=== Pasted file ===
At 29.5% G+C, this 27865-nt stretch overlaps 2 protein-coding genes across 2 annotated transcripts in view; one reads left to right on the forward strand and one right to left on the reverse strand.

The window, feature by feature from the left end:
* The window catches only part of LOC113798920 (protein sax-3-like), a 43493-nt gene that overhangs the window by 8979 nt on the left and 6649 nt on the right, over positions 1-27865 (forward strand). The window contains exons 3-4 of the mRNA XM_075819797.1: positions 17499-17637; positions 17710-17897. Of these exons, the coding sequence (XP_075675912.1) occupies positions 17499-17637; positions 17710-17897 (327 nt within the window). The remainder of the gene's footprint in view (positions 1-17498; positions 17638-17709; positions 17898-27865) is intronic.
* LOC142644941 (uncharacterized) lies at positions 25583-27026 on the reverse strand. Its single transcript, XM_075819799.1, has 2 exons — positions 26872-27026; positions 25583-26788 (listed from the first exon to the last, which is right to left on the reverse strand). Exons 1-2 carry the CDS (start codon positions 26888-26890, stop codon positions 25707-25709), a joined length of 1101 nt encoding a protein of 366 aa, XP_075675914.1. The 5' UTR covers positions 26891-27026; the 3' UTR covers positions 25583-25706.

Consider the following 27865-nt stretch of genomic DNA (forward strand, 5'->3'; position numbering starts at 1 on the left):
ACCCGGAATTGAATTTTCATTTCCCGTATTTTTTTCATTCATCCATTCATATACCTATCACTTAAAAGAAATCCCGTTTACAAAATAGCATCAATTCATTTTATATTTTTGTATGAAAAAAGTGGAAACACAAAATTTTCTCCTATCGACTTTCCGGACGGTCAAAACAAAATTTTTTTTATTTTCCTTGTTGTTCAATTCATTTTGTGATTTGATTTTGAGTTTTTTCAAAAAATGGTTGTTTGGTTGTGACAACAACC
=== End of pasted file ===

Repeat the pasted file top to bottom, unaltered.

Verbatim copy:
At 29.5% G+C, this 27865-nt stretch overlaps 2 protein-coding genes across 2 annotated transcripts in view; one reads left to right on the forward strand and one right to left on the reverse strand.

The window, feature by feature from the left end:
* The window catches only part of LOC113798920 (protein sax-3-like), a 43493-nt gene that overhangs the window by 8979 nt on the left and 6649 nt on the right, over positions 1-27865 (forward strand). The window contains exons 3-4 of the mRNA XM_075819797.1: positions 17499-17637; positions 17710-17897. Of these exons, the coding sequence (XP_075675912.1) occupies positions 17499-17637; positions 17710-17897 (327 nt within the window). The remainder of the gene's footprint in view (positions 1-17498; positions 17638-17709; positions 17898-27865) is intronic.
* LOC142644941 (uncharacterized) lies at positions 25583-27026 on the reverse strand. Its single transcript, XM_075819799.1, has 2 exons — positions 26872-27026; positions 25583-26788 (listed from the first exon to the last, which is right to left on the reverse strand). Exons 1-2 carry the CDS (start codon positions 26888-26890, stop codon positions 25707-25709), a joined length of 1101 nt encoding a protein of 366 aa, XP_075675914.1. The 5' UTR covers positions 26891-27026; the 3' UTR covers positions 25583-25706.

Consider the following 27865-nt stretch of genomic DNA (forward strand, 5'->3'; position numbering starts at 1 on the left):
ACCCGGAATTGAATTTTCATTTCCCGTATTTTTTTCATTCATCCATTCATATACCTATCACTTAAAAGAAATCCCGTTTACAAAATAGCATCAATTCATTTTATATTTTTGTATGAAAAAAGTGGAAACACAAAATTTTCTCCTATCGACTTTCCGGACGGTCAAAACAAAATTTTTTTTATTTTCCTTGTTGTTCAATTCATTTTGTGATTTGATTTTGAGTTTTTTCAAAAAATGGTTGTTTGGTTGTGACAACAACC